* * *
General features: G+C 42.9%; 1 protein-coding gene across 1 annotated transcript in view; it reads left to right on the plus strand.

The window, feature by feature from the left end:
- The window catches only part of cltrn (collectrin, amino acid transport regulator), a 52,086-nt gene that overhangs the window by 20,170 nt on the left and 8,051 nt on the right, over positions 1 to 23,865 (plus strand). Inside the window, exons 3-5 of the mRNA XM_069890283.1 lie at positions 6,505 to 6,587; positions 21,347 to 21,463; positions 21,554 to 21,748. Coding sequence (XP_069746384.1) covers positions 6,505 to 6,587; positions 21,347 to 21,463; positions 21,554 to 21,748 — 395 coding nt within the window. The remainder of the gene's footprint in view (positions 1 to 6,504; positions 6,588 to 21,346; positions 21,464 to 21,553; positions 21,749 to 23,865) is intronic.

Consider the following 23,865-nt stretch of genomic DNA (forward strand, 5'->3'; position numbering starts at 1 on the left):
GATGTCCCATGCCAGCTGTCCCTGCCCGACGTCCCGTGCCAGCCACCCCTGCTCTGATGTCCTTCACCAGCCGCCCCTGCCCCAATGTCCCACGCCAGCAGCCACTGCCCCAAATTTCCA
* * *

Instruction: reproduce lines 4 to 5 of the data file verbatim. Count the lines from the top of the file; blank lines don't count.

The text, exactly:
Consider the following 23,865-nt stretch of genomic DNA (forward strand, 5'->3'; position numbering starts at 1 on the left):
GATGTCCCATGCCAGCTGTCCCTGCCCGACGTCCCGTGCCAGCCACCCCTGCTCTGATGTCCTTCACCAGCCGCCCCTGCCCCAATGTCCCACGCCAGCAGCCACTGCCCCAAATTTCCA